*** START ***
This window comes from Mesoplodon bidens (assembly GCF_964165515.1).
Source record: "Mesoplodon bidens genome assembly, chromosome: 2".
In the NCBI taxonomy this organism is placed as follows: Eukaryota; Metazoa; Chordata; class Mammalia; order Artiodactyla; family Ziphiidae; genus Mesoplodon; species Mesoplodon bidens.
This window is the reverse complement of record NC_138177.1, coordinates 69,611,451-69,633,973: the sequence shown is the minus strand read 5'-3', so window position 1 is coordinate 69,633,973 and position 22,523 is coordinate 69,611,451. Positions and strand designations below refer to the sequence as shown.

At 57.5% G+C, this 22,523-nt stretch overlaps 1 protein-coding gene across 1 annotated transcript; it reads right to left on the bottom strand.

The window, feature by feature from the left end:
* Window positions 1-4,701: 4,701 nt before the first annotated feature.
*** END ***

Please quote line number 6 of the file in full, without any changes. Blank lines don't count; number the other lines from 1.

The window, feature by feature from the left end: